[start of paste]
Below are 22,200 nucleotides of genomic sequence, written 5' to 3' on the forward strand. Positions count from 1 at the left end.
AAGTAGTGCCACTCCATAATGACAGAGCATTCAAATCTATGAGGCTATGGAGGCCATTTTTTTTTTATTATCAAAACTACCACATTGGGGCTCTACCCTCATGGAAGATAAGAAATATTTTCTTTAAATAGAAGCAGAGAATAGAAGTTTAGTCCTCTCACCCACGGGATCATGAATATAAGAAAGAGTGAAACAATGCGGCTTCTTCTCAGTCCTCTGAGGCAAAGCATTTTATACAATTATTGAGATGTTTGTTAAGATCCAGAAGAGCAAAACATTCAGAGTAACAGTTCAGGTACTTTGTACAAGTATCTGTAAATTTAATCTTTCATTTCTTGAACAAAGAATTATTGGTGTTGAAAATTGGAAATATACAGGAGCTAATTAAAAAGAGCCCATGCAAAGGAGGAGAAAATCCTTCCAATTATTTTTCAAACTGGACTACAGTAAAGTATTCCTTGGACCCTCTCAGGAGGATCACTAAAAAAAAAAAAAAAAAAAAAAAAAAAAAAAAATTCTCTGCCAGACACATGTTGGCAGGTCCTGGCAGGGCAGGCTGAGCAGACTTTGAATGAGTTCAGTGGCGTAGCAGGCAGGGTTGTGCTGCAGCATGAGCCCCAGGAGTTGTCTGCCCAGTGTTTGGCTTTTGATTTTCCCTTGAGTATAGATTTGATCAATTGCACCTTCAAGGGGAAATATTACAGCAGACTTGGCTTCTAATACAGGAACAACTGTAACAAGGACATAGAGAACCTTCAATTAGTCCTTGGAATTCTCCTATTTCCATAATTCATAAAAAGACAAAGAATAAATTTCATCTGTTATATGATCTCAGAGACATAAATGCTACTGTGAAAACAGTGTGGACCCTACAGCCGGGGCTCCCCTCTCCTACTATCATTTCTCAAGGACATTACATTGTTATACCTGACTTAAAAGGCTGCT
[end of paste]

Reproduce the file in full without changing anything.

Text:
Below are 22,200 nucleotides of genomic sequence, written 5' to 3' on the forward strand. Positions count from 1 at the left end.
AAGTAGTGCCACTCCATAATGACAGAGCATTCAAATCTATGAGGCTATGGAGGCCATTTTTTTTTTATTATCAAAACTACCACATTGGGGCTCTACCCTCATGGAAGATAAGAAATATTTTCTTTAAATAGAAGCAGAGAATAGAAGTTTAGTCCTCTCACCCACGGGATCATGAATATAAGAAAGAGTGAAACAATGCGGCTTCTTCTCAGTCCTCTGAGGCAAAGCATTTTATACAATTATTGAGATGTTTGTTAAGATCCAGAAGAGCAAAACATTCAGAGTAACAGTTCAGGTACTTTGTACAAGTATCTGTAAATTTAATCTTTCATTTCTTGAACAAAGAATTATTGGTGTTGAAAATTGGAAATATACAGGAGCTAATTAAAAAGAGCCCATGCAAAGGAGGAGAAAATCCTTCCAATTATTTTTCAAACTGGACTACAGTAAAGTATTCCTTGGACCCTCTCAGGAGGATCACTAAAAAAAAAAAAAAAAAAAAAAAAAAAAAAAAATTCTCTGCCAGACACATGTTGGCAGGTCCTGGCAGGGCAGGCTGAGCAGACTTTGAATGAGTTCAGTGGCGTAGCAGGCAGGGTTGTGCTGCAGCATGAGCCCCAGGAGTTGTCTGCCCAGTGTTTGGCTTTTGATTTTCCCTTGAGTATAGATTTGATCAATTGCACCTTCAAGGGGAAATATTACAGCAGACTTGGCTTCTAATACAGGAACAACTGTAACAAGGACATAGAGAACCTTCAATTAGTCCTTGGAATTCTCCTATTTCCATAATTCATAAAAAGACAAAGAATAAATTTCATCTGTTATATGATCTCAGAGACATAAATGCTACTGTGAAAACAGTGTGGACCCTACAGCCGGGGCTCCCCTCTCCTACTATCATTTCTCAAGGACATTACATTGTTATACCTGACTTAAAAGGCTGCT